'Boardwalk Empire' 4.3: Nucky, Sunshine, And Heroin
A nice change of pace for Boardwalk Empire 4.3 tonight, with Nucky out of his natural haunts in the northeast, and down to sunny Florida for an important business proposition.
It's fun to see Nucky out his element, and away from the people and locales that usually surround him. He's more relaxed - though he declines his host's offer of a woman for the night - and he seems more in control. This is a cool, on top of it Nucky, someone we haven't quite seen before.
Nucky's decline of female companionship raises the question of what's happened to Margaret, who has yet to make an appearance on the show this season. But Nucky's mention his "son" - Teddy - being in Brooklyn, near the end of the episode, gives us a good clue as to Margaret's whereabouts.
Back up East, the conversation between Narcisse and Rothstein shines a light on the future of mobsters, lucrative and controversial among the mobsters themselves: dope. Heroin is of course much stronger and destructive than alcohol - unless were talking about drunk driving and alcoholism - and as we know from the Godfather movies, the mob was split on the advisability of going into the dope trade. Narcsisse and Rothstein are clearly game, but where will Nucky come down on this issue?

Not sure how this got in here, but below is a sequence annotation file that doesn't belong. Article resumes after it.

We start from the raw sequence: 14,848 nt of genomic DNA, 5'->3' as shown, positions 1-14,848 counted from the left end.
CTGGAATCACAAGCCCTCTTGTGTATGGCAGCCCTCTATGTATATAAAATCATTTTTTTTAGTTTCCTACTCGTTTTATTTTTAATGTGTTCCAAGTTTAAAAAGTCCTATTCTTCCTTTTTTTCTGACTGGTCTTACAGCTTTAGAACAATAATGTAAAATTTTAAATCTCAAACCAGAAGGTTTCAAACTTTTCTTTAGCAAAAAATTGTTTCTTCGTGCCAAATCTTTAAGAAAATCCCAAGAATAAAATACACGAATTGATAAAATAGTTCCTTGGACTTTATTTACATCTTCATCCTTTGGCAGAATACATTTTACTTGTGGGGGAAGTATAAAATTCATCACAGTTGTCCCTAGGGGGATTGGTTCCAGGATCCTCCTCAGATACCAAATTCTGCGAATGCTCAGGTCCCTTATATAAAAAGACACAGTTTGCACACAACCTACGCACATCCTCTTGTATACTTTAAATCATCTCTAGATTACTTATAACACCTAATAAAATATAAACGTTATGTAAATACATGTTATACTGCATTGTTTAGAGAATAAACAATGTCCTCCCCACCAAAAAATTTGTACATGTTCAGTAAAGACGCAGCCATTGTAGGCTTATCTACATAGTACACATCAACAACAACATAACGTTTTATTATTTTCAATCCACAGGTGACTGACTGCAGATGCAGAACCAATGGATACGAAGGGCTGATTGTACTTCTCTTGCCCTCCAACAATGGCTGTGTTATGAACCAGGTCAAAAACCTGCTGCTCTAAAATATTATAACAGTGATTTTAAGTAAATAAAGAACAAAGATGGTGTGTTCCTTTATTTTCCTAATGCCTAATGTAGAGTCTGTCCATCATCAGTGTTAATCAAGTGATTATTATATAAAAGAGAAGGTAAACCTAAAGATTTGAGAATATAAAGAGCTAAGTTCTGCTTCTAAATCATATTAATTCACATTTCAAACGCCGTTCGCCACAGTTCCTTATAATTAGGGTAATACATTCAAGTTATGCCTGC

One of my favorite parts of Boardwalk Empire is seeing the early days of gangsters who would later become famous. Young Luciano, Lansky, and of course Capone are key characters in the story, and it was great to hear Rothstein talk about another gangster who would become an icon - his associate, "Mr. Diamond". That would undoubtedly be "Legs" Diamond, subject of one of my favorite movies of that genre, The Rise and Fall of Legs Diamond (1960), starring Ray Danton in the title role. Diamond led a charmed, can't-be-killed life, until ... well, I don't to give away the end of the movie.
Down the road in Atlantic City, it was good to see Gillian giving a climb to respectability another shot. But her climb won't be easy, since she's also dependent upon shots of heroin. Will Narcisse and Rothstein be able to feed her need? This is an especially interesting time for heroin to be rearing its head on the show. It's 1924, the very year that Congress prohibited its sale.
Note: Watch here for my sneak preview reviews - with no spoilers - of the next three episodes. They'll be posted during the week, with the full recap and review to follow after the episodes air on Sunday nights.